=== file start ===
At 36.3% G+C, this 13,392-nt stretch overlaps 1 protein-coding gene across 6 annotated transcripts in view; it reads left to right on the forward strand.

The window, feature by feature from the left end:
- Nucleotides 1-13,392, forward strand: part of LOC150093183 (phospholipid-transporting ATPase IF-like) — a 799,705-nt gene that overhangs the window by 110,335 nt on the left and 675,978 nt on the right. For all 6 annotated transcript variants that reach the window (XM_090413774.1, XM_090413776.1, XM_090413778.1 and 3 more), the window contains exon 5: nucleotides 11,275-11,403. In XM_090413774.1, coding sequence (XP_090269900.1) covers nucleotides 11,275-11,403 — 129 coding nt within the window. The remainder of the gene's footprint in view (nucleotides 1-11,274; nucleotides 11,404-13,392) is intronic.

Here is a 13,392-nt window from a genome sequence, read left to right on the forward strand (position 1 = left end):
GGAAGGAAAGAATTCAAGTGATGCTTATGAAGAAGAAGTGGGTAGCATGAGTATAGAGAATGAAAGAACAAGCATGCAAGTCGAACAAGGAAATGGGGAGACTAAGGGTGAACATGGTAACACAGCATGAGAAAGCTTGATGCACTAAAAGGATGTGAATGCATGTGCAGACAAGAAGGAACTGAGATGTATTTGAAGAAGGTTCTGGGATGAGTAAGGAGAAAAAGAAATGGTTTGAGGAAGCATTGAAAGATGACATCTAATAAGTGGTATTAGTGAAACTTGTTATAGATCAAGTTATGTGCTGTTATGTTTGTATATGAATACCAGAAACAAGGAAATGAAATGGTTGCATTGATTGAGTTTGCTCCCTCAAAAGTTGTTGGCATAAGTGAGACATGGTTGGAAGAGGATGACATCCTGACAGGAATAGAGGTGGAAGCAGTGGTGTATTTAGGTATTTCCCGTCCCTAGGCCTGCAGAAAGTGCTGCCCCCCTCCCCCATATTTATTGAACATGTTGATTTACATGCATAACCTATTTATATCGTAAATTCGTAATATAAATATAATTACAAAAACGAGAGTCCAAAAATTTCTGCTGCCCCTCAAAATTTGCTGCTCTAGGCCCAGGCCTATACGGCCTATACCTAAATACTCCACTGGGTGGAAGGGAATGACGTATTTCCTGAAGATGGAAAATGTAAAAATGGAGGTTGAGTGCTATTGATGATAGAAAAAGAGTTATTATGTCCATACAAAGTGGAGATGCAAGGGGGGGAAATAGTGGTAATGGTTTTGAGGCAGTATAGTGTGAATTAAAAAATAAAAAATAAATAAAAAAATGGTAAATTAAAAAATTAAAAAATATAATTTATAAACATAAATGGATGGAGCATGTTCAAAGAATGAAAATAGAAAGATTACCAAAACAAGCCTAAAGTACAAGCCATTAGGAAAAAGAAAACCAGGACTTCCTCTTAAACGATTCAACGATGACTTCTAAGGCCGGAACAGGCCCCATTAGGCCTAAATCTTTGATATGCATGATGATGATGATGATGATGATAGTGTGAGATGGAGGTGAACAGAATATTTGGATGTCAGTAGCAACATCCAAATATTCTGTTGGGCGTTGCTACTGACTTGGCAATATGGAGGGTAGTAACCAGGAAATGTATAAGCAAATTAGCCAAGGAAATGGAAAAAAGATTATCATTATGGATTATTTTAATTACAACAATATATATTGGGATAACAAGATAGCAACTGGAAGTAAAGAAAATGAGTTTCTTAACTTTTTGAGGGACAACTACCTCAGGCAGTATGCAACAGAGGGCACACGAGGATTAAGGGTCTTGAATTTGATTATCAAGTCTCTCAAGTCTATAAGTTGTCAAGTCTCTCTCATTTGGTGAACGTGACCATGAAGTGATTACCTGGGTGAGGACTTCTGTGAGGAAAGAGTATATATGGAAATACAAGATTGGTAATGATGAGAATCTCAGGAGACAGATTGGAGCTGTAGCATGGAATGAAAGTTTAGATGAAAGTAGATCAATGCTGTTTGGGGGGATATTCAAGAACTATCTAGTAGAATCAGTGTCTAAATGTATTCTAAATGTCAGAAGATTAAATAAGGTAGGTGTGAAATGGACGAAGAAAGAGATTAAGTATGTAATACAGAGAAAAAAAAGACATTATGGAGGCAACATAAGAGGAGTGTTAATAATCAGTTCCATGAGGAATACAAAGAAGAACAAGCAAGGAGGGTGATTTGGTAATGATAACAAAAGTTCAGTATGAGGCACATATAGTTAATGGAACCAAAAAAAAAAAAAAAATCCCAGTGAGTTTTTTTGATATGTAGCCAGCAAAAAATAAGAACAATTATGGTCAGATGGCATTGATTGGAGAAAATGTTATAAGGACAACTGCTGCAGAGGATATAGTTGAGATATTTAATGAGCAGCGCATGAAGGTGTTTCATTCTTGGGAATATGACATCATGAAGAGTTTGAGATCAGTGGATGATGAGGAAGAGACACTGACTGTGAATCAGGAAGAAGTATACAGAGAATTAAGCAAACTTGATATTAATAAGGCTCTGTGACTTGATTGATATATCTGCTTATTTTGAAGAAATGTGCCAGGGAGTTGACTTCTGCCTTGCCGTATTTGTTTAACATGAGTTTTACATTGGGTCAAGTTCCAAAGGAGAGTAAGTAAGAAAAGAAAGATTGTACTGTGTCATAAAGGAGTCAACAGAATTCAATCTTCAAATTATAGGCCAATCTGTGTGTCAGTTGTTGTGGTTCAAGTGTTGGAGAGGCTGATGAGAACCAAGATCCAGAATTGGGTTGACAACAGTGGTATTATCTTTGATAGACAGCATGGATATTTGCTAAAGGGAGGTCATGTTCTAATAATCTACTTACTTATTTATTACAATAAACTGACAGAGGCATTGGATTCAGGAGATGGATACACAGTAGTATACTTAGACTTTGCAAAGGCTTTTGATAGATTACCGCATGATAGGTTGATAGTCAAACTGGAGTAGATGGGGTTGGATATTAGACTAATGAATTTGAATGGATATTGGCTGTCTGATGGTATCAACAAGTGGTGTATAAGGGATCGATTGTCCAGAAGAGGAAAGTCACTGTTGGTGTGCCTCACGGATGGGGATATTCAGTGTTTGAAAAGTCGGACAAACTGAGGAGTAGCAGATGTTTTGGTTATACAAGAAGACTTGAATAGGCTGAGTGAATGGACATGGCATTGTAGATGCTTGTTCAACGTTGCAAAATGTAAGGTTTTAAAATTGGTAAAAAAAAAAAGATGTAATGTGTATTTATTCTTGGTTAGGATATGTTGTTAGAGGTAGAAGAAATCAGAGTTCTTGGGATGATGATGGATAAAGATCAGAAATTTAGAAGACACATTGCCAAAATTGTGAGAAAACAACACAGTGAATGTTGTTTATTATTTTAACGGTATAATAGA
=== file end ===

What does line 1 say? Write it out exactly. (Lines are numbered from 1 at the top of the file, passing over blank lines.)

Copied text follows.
At 36.3% G+C, this 13,392-nt stretch overlaps 1 protein-coding gene across 6 annotated transcripts in view; it reads left to right on the forward strand.